A hive of frenetic activity greets you as you enter the Sun Godd’ess offices. There’s tangible energy here, and when you meet the dynamic husband-and-wife team of Thando and Vanya Mangaliso who started it all, it’s not hard to see where it comes from.
They began selling skirts out of the boot of their VW Beetle in 2000. Today they own a revolutionary fashion brand with four retail outlets, and have participated in a string of fashion shows in places as far-flung as Washington, Stockholm and Singapore.
With such a record of success it’s interesting to learn that, although clothing is something that the pair has always been interested in, neither of them has any training in the fashion industry. This presented its own challenges and they had to learn the industry as they went along.
“You can imagine what it’s like being in this industry and not knowing where to find a zip or a bead,” explains Thando. “We went into it all a bit like children, and while we did research the industry, we didn’t go into too much depth. That turned out to be a good thing because there was a lot of negativity around at the time and we might have been put off by it.”
Naiveté was balanced by solid entrepreneurial skills and a background in business, as well as a structured business plan. The pair attributes their success in part to their uniquely ethnic African designs. They highlight a trend in the industry, where countries are returning to their traditional styles and ways of designing clothes, instead of just trying to emulate the trends of France and Italy.
“It was very encouraging for us to see these signs. We noticed that the more ethnic we were, the stronger the response was,” they say, adding: “We’ve stuck to a distinctive style.”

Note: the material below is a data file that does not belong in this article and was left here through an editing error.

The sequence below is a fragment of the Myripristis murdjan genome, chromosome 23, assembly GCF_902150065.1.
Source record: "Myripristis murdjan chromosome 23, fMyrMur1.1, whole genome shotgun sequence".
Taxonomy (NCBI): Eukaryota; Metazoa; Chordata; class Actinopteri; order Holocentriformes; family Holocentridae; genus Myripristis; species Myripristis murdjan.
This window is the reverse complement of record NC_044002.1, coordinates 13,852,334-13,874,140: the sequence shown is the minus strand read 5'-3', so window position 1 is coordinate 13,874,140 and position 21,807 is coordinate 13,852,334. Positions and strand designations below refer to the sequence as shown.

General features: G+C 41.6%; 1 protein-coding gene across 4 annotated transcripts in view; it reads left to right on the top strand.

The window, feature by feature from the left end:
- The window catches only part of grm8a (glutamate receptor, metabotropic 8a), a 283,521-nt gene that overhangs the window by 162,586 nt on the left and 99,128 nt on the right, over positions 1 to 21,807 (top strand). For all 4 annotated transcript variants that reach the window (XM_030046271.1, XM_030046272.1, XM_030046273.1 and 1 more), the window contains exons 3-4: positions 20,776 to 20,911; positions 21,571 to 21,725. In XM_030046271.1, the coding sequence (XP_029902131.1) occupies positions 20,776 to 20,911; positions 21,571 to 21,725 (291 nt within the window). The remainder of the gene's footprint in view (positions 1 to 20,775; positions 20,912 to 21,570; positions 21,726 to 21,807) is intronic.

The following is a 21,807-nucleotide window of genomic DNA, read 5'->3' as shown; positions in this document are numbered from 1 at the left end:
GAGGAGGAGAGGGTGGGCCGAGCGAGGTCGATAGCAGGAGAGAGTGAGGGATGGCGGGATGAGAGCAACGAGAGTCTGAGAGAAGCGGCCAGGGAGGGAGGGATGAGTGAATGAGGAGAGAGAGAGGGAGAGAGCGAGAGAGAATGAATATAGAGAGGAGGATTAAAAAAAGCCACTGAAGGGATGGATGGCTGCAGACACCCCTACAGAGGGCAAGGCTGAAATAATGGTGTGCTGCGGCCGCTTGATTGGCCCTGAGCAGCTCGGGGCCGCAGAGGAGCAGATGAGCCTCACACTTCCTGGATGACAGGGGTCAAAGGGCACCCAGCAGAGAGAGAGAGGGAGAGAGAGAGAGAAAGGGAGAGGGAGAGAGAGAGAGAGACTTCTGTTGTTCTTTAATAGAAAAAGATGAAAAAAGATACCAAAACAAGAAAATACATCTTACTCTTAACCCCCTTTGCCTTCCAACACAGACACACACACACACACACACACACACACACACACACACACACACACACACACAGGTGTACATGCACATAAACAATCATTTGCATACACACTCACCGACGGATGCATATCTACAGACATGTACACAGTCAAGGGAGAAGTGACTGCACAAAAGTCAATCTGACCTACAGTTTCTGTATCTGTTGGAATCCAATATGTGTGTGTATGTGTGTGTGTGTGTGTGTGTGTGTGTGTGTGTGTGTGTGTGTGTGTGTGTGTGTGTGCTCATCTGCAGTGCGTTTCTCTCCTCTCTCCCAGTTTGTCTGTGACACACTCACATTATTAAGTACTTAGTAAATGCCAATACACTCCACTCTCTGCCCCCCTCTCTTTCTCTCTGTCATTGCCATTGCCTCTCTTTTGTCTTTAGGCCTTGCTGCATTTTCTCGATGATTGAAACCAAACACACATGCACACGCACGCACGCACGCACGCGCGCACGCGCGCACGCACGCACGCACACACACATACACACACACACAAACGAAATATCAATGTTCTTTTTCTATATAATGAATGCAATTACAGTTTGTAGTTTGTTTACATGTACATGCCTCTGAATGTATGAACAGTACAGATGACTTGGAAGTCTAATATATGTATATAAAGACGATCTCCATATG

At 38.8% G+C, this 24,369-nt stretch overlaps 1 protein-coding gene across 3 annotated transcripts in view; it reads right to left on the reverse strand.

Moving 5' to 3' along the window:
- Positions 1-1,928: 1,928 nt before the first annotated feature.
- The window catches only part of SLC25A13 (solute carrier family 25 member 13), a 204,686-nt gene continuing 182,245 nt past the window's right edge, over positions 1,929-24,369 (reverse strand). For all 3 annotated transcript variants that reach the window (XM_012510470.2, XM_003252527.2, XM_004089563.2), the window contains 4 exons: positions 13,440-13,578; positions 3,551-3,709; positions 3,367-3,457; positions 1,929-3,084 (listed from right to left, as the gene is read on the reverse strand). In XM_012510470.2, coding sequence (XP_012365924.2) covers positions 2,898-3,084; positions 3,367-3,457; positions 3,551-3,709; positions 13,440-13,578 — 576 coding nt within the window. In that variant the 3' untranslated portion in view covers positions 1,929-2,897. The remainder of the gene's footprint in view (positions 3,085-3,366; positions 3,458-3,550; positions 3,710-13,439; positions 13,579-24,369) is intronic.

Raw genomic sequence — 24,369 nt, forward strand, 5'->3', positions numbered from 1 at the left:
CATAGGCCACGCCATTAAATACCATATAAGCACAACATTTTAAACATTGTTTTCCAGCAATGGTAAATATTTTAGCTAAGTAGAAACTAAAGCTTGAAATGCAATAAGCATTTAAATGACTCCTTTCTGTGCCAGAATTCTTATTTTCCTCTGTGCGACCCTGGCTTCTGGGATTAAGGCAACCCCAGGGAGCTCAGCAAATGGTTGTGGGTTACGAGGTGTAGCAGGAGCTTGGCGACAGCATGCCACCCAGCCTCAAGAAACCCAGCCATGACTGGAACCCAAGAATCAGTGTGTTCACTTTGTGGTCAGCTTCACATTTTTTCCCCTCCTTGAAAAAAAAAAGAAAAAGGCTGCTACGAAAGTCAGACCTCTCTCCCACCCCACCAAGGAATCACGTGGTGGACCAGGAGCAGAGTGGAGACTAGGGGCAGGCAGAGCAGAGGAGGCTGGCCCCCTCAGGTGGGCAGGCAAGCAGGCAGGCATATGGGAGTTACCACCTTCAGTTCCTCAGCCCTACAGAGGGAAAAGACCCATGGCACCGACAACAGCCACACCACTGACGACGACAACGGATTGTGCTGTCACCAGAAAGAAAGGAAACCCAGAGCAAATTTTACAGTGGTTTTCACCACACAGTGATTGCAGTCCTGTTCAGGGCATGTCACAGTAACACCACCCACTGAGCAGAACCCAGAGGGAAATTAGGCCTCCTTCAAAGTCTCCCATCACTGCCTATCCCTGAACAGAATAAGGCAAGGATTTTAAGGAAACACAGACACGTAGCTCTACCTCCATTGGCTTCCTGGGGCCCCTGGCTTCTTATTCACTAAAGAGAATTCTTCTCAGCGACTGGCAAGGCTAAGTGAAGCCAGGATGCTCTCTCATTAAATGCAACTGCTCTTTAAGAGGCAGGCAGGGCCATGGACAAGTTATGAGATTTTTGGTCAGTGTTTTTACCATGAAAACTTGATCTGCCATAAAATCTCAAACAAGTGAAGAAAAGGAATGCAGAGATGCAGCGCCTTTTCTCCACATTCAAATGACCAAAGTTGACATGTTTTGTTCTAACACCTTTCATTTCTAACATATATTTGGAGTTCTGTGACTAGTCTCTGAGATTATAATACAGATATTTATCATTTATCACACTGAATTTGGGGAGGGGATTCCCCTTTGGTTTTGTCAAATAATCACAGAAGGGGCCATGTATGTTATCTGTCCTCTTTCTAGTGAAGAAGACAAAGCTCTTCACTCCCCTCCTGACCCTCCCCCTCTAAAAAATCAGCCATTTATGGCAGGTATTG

Family businesses are notorious for disharmony, but that’s certainly not the case in this partnership. While Thando focuses on the retail side, dealing with centre management, staff and finances, Vanya oversees design and the studio.
It’s a formula that has worked since the business’s inception, and they’ve stuck to it. However, the business success inevitably brought with it growing pains. The Mangalisos had previously done everything themselves, but it soon became apparent that this would no longer be possible.
It became necessary to put structures in place to support a larger operation. Instead of taking all phone calls themselves, they now have two people manning reception. Two months ago they hired a bookkeeper. Whereas Thando used to run the single store on his own, he now employs staff to manage the four outlets across the country.
The business has gone from having one designer and one seamstress to having six designers and 100 seamstresses. However necessary these changes are, relinquishing control is not always easy. Thando remembers how unnerving it was the first time someone else counted stock. “I had to leave the shop to let them get on with their job,” he says.
Getting it right requires balance. Thando still keeps his finger on the pulse of all his retail outlets, making sure he’s intimately involved. He understands that the retail outlets are the heart of the business. “If we don’t sell the clothes, it’s all over,” he says.
The business’s sales strategy has a human focus. While talent and knowledge in their salespeople is a given, the team look for people who are ‘personalities’. “A lot of our clients are repeat business, so it’s crucial that our salespeople build personal relationships with them,” Thando says. He also tries to instil a positive mental approach in his sales staff.
“They need to encourage shoppers not to be afraid to try garments on, not to be intimidated,” he says. One of the major challenges Sun Godd’ess faced was pricing. “We started in a Rosebank boutique and for the first 18 months or so, were charging more than people were willing to pay.
We had to work really hard on changing their mindsets,” says Thando. Prices have increased as the brand has gained popularity, but he points out that it’s only because more luxurious fabrics and intricate designs are being used.
“People are paying for what they’re getting, as they have always done with our clothes. In the past garments might have been cheaper, but we weren’t using silks and Swarovski crystals then,” he adds. The buying public has grown with the business, learning the value of the garments, and is now willing to pay for them. The clothing sells. It’s the surest measure of success in retail.
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